This post was originally written by Mac Lackey and appeared on the maclackey.com blog.
During a recent #StartupSession event, I was asked an important question: “When is the right time to form a board?”
This is a great question for a few reasons:
1. There are legal and practical implications to consider.
2. There is a big difference in the various types of boards you can create.
3. Boards are “people,” so making the right choices can become a catalyst or an anchor for your business – and success.
Despite the fact that a board of directors has a series of legal definitions, it is, in short, a group of individuals elected or appointed to represent the shareholders of a corporation. This is important because a lot of founders think the board is just there to support, guide and help the founder himself/herself and his/her specific needs. In reality, boards are in place for the shareholders and have the power to fire a founder, if need be.
Directors also have what is called a fiduciary duty. This duty insures that they provide the highest standard of care or a significantly heightened responsibility to the shareholders. So if you have employees with stock options or investors, for example, the board is responsible to them as shareholders. In many cases, their duty is greater to non-founder/controlling shareholders.
As you can imagine, this scenario can lead to all kinds of conflicts and challenges. Something that is good for a CEO or founder might be something different for an investor, for example.
There is a time when a board is not only valuable, but also mandatory to create proper checks and balances, like when you raise a formal investment round from outside investors or venture capitalists. Therefore, it is important to understand the role and expectations for a board. Special note: Many individuals (myself included) will not accept many board of directors roles/appointments unless there is significant D&O (directors and officers) liability insurance as the risk/reward skew isn’t in the director’s favor given lawsuits and plenty of other challenges.
Now that I have thrown water on your fire, let me give you the good news: You can (and often should) form what is called a board of advisors. If structured properly, a board of advisors can address almost any of your needs and do so without the inherent risk and challenges you may encounter with a board of directors.
Here’s my personal definition of a board of advisors: Individuals who are selected to provide agreed upon services and support in the advancement of a company’s goals. This “agreed upon” component is most critical because this is your opportunity to create alignment with an individual. For example, you may choose an industry expert who will serve as an advisor on industry strategy OR you may find a sales expert whom you ask to advise the company on market or growth strategies.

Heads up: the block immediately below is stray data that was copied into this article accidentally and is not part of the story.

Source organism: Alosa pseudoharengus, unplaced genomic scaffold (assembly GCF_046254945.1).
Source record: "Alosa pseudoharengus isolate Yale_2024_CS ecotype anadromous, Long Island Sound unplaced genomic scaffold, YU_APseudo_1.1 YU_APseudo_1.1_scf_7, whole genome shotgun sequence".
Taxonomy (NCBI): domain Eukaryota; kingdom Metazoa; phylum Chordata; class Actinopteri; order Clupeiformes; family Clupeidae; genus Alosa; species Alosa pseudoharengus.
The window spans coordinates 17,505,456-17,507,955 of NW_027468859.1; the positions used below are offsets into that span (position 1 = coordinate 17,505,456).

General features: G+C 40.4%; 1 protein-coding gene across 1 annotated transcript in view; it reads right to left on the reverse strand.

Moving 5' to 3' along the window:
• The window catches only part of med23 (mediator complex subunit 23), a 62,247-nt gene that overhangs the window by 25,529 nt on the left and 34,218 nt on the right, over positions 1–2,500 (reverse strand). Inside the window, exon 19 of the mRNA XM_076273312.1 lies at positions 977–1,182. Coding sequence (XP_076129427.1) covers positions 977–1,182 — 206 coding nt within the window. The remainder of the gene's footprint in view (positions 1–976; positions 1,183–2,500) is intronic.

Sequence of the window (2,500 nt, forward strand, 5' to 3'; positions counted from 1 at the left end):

The best way to create this alignment is through the creation of a simple, but clear agreement. This agreement should lay out expectations for both parties – everything from the time and commitment you expect to the various things they agree to do as well as any compensatory arrangements (ie. stock options or pay) and length of term.
I often recommend founders and entrepreneurs form a board of advisors very early in the process. When doing so, they should focus on finding and incentivizing the very best people they can find for these roles. These individuals can be VERY helpful in growing your business so choose them wisely and respect their time and perspective. As well, set and manage clear expectations. One approach you may consider is using what is called a FAST Agreement, which many in the startup industry will use to lay out everything from the services provided to equity/stock to be shared to how the relationship is terminated.
Creating a board of directors or a board of advisors is a serious decision. You should speak to your legal advisors, mentors as well as other founders about their experiences and the pros and cons before forming a board.
Always remember – businesses succeed or fail largely based on people.
For more information and education on entrepreneurs, startups and growth, please visit Mac Lackey’s website.